Texas grid operator, ERCOT, asked residents to voluntarily use less electricity on Tuesday as a brutal heatwave in the southern US drives up demand. More than 38 million people across the South and Southwest were under some level of active heat advisory on Tuesday with the extreme heat expected to continue today. In Mississippi, people are still sweltering without power after weekend storms there, with many criticizing Entergy Mississippi for what they see as a lack of preparation.

This is the first time ERCOT has asked residents of the Lone Star State to cut their power usage this year as temperatures soared to 114°F in West Texas (heat indices topped 120°F in the southern part of the state) and power demand set an unofficial June record on Monday. Climate change, mainly caused by the extraction and combustion of fossil fuels, makes heatwaves more frequent and extreme.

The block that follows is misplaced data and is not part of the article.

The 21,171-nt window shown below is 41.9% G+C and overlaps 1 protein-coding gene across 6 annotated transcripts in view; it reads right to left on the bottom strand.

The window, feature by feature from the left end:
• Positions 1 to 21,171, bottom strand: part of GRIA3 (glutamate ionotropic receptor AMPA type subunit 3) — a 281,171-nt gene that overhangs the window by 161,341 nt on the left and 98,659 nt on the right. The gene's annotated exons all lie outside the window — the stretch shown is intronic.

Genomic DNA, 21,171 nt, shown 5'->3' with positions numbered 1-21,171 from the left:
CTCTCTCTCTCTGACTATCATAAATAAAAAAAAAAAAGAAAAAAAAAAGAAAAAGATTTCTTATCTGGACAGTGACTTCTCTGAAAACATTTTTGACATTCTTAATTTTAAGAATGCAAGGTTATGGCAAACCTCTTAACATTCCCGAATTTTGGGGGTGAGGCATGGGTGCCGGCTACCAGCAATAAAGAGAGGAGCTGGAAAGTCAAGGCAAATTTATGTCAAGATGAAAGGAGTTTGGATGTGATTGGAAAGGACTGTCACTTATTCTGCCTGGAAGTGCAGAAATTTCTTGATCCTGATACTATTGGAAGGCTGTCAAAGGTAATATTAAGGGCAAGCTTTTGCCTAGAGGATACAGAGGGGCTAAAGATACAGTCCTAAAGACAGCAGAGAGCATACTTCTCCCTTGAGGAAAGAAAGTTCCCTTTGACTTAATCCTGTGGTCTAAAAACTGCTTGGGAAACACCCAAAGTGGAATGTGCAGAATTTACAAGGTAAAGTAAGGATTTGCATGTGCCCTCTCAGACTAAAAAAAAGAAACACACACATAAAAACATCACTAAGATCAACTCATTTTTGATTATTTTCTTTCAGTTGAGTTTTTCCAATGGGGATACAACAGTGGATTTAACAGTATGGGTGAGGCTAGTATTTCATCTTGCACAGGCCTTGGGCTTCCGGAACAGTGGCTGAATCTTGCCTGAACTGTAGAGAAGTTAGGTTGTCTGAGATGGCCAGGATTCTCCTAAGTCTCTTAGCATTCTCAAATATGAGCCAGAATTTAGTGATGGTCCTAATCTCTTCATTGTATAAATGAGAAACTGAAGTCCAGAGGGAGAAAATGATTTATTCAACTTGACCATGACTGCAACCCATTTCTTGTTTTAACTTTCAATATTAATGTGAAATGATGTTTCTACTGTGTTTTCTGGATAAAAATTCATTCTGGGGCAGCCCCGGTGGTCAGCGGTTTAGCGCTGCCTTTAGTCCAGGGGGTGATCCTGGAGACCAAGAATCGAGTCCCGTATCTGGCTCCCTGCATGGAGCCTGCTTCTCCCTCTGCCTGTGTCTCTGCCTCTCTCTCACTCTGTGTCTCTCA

The current heatwave comes just days after Texas Gov. Greg Abbott signed a bill to preempt and override any local rules guaranteeing water and shade breaks for construction workers. Republicans say the law merely ensures consistency across the state, but rejected two bills aimed at providing statewide heat protections for outdoor workers including one requiring one 10-minute break every four hours. Federal OSHA regulations do not include standards for protecting workers from extreme heat or assessing worker overexposure. (Heat and grid strain: AP, Texas Tribune, Bloomberg $, Gizmodo, Houston Chronicle; Heat warnings and forecast: CNN; Climate connection: Washington Post $; Workers: Washington Post $; Climate Signals background: Extreme heat and heatwaves)